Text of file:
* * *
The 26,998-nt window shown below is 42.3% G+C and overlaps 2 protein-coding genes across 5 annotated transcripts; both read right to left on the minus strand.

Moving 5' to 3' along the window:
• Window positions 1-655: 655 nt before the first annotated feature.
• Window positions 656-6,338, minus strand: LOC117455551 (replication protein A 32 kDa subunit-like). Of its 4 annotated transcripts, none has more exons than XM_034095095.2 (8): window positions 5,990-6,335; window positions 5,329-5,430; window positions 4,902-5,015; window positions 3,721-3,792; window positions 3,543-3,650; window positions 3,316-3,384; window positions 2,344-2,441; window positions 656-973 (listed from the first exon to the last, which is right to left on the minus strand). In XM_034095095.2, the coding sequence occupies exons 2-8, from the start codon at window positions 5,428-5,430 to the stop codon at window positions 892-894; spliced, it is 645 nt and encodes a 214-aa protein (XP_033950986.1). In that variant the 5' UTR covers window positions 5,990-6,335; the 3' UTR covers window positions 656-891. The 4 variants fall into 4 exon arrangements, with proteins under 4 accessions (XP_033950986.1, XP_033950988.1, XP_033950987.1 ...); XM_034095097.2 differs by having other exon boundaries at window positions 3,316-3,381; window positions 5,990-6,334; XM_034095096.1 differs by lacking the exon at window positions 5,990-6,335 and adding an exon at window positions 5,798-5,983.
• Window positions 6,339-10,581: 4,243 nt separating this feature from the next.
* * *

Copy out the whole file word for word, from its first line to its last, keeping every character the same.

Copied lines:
The 26,998-nt window shown below is 42.3% G+C and overlaps 2 protein-coding genes across 5 annotated transcripts; both read right to left on the minus strand.

Moving 5' to 3' along the window:
• Window positions 1-655: 655 nt before the first annotated feature.
• Window positions 656-6,338, minus strand: LOC117455551 (replication protein A 32 kDa subunit-like). Of its 4 annotated transcripts, none has more exons than XM_034095095.2 (8): window positions 5,990-6,335; window positions 5,329-5,430; window positions 4,902-5,015; window positions 3,721-3,792; window positions 3,543-3,650; window positions 3,316-3,384; window positions 2,344-2,441; window positions 656-973 (listed from the first exon to the last, which is right to left on the minus strand). In XM_034095095.2, the coding sequence occupies exons 2-8, from the start codon at window positions 5,428-5,430 to the stop codon at window positions 892-894; spliced, it is 645 nt and encodes a 214-aa protein (XP_033950986.1). In that variant the 5' UTR covers window positions 5,990-6,335; the 3' UTR covers window positions 656-891. The 4 variants fall into 4 exon arrangements, with proteins under 4 accessions (XP_033950986.1, XP_033950988.1, XP_033950987.1 ...); XM_034095097.2 differs by having other exon boundaries at window positions 3,316-3,381; window positions 5,990-6,334; XM_034095096.1 differs by lacking the exon at window positions 5,990-6,335 and adding an exon at window positions 5,798-5,983.
• Window positions 6,339-10,581: 4,243 nt separating this feature from the next.